Introduction: Introduction: Large patient cohort analysis on intracerebral bypass patency is rarely reported in the literature. We analyzed the long-term patency of extracranial to intracranial (EC-IC) and intracranial to intracranial (IC-IC) bypass procedures.
Methods: Methods: All intracranial bypass procedures performed 1997-2016 by senior author (M.T.L.) were screened. Patients with a postoperative radiological imaging were included and grouped into immediate (<7 days), short-term (<1 year), and long-term (>1 year) follow-up (FU) groups. Data on patient demographics, bypass type, interposition graft type, bypass indication, and radiological patency were collected.
Results: Results: In total, 340 out of 355 (95.8%) patients had a postoperative radiological FU (FU time [mean±SD]: 0.88±2.26 years, range: 0-16.95 years). Among the 340 patients 399 bypass procedures were performed. The patency rate was 96% in the immediate (n=245, FU: 1.88±1.36 days), 97% in the short-term (n=75, FU: 0.284±0.31 years), and 98% in the long-term (n=79, FU: 4.15±3.53 years) FU groups. Patients who presented with aneurysms had a lower rate than those with moyamoya disease or occlusion (p-value=0.039). Low-flow bypasses had a significantly higher patency rate than high-flow bypasses (p-value=0.04) with its main effect in the immediate FU group (p-value=0.01). Bypasses with one anastomosis site compared to two sites showed significantly higher patency at short-term FU (p-value=0.020). No differences were seen between radial artery and saphenous vein interposition grafts in EC-IC or IC-IC bypasses.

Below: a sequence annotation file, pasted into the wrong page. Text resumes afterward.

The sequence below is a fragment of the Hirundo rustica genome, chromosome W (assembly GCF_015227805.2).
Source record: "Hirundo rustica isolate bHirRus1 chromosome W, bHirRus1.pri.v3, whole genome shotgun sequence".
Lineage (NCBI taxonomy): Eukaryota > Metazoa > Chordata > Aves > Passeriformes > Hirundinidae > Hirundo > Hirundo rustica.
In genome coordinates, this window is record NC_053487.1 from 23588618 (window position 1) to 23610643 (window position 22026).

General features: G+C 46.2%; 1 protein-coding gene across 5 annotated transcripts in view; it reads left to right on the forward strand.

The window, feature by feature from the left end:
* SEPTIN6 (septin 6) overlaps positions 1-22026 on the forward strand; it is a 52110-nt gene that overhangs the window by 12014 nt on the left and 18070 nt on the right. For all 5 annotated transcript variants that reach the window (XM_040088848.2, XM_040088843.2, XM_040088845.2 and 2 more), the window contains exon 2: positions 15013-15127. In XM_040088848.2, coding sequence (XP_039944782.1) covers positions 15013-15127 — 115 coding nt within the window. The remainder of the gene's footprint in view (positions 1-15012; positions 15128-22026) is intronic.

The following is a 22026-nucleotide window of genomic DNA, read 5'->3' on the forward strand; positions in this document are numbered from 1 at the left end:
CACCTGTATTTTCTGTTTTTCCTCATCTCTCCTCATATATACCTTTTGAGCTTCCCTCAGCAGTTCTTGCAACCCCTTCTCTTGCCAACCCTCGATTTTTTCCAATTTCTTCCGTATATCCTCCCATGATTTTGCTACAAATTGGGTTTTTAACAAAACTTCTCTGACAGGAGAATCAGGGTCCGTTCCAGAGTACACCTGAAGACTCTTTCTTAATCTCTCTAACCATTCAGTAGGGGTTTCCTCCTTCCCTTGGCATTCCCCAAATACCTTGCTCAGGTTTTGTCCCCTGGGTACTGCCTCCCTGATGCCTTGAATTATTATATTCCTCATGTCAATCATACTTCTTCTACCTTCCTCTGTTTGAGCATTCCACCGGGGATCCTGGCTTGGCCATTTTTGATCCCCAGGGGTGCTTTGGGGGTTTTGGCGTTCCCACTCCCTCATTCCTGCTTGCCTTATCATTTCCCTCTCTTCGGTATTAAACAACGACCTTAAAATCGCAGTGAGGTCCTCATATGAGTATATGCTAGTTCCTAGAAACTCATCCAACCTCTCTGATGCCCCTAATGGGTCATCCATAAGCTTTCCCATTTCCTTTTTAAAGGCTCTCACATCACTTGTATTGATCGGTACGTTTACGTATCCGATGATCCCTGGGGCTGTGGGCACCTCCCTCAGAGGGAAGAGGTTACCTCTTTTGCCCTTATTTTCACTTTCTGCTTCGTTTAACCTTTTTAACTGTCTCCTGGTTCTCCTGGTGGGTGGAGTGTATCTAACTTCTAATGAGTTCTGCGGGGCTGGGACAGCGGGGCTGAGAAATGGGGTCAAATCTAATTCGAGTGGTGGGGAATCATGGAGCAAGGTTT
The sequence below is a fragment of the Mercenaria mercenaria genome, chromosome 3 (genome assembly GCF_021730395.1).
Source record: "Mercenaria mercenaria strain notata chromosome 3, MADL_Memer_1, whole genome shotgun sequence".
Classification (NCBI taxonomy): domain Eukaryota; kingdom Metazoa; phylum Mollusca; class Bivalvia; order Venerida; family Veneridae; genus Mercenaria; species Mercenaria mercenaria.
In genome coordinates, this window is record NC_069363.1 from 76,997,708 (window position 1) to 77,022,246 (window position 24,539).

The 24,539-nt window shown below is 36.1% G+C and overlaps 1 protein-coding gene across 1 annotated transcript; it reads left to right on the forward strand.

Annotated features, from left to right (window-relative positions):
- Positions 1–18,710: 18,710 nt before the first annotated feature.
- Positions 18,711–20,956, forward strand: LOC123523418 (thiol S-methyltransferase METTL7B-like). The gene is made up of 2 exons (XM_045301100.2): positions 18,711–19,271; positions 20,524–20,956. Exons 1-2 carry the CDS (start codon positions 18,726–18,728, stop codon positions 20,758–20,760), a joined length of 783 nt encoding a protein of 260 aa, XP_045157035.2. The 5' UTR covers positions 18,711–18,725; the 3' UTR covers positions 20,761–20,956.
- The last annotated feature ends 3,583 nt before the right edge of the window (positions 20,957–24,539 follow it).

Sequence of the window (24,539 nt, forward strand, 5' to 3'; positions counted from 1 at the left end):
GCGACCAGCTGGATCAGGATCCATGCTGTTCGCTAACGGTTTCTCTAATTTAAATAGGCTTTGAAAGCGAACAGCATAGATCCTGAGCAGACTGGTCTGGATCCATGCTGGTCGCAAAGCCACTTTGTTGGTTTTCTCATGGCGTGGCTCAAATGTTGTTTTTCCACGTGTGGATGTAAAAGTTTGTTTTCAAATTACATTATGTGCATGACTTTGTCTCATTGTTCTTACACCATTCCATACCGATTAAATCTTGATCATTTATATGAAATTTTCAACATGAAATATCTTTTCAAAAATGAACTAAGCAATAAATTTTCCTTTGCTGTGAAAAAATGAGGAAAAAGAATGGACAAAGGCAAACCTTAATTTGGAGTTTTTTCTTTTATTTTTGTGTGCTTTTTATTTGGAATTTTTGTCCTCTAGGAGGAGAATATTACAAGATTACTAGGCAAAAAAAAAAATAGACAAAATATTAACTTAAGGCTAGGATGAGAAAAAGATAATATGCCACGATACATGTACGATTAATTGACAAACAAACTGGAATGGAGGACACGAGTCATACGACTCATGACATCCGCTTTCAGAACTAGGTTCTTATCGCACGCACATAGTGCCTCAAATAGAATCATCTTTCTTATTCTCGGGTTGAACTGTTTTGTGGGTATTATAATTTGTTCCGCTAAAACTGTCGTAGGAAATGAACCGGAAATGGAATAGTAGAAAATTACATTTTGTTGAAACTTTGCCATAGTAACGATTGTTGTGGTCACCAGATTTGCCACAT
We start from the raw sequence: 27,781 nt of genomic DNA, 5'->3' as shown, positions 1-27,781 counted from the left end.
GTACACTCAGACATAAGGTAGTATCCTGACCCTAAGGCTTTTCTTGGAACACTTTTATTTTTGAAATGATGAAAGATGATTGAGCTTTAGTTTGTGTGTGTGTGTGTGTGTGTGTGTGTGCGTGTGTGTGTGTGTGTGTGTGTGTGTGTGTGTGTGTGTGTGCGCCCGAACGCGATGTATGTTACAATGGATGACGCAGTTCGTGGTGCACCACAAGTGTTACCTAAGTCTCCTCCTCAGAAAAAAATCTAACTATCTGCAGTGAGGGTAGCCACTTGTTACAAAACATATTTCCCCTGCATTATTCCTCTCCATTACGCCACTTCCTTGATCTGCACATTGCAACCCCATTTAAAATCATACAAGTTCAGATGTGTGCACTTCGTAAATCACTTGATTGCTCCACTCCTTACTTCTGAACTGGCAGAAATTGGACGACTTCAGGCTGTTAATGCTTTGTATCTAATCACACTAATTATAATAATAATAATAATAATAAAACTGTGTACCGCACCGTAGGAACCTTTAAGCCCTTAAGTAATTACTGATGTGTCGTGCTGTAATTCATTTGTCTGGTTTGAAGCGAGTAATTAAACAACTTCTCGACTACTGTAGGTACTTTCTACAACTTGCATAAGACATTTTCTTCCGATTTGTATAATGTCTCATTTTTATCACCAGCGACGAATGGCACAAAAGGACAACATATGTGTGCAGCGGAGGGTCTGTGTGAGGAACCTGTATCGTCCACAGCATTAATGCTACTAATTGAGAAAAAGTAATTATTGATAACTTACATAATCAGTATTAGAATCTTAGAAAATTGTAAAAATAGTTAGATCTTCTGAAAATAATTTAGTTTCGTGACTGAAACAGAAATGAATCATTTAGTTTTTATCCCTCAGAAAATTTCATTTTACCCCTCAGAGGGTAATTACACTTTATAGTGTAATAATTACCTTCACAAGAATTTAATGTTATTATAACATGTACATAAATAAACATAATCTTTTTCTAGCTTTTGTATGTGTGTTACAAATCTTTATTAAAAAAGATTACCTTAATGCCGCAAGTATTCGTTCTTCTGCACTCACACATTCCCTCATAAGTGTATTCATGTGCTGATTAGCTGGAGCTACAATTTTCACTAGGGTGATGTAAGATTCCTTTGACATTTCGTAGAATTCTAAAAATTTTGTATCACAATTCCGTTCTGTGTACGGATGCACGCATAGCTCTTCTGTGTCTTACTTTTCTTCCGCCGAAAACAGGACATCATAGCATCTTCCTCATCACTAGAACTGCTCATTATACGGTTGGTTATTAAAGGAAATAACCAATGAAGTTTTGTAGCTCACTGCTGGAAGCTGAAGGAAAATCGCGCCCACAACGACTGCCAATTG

Conclusions: Conclusion: Overall bypass patency of 96% indicates a high likelihood of success with microsurgical revascularization. Surgical indication (ischemia), low flow, and number of anastomoses (one site) were associated with higher patency rates. IC-IC and EC-IC bypasses have equal patency rates, supporting the use of intracranial reconstructive techniques. Bypasses that remain patent postoperatively and have the opportunity to mature have a high likelihood of remaining patent long-term. Meticulous microsurgical technique is essential to achieving high bypass patency rates.
Patient Care: Our large consecutive series of bypass procedures with long-term follow-up data supports that patients presenting with cerebrovascular diseases can be safely treated with microsurgical revascularization.
Learning Objectives: By the conclusion of this session, participants should be able to: describe the importance of intracranial reconstructive techniques and identify patient cohorts with high patency rates of revascularization.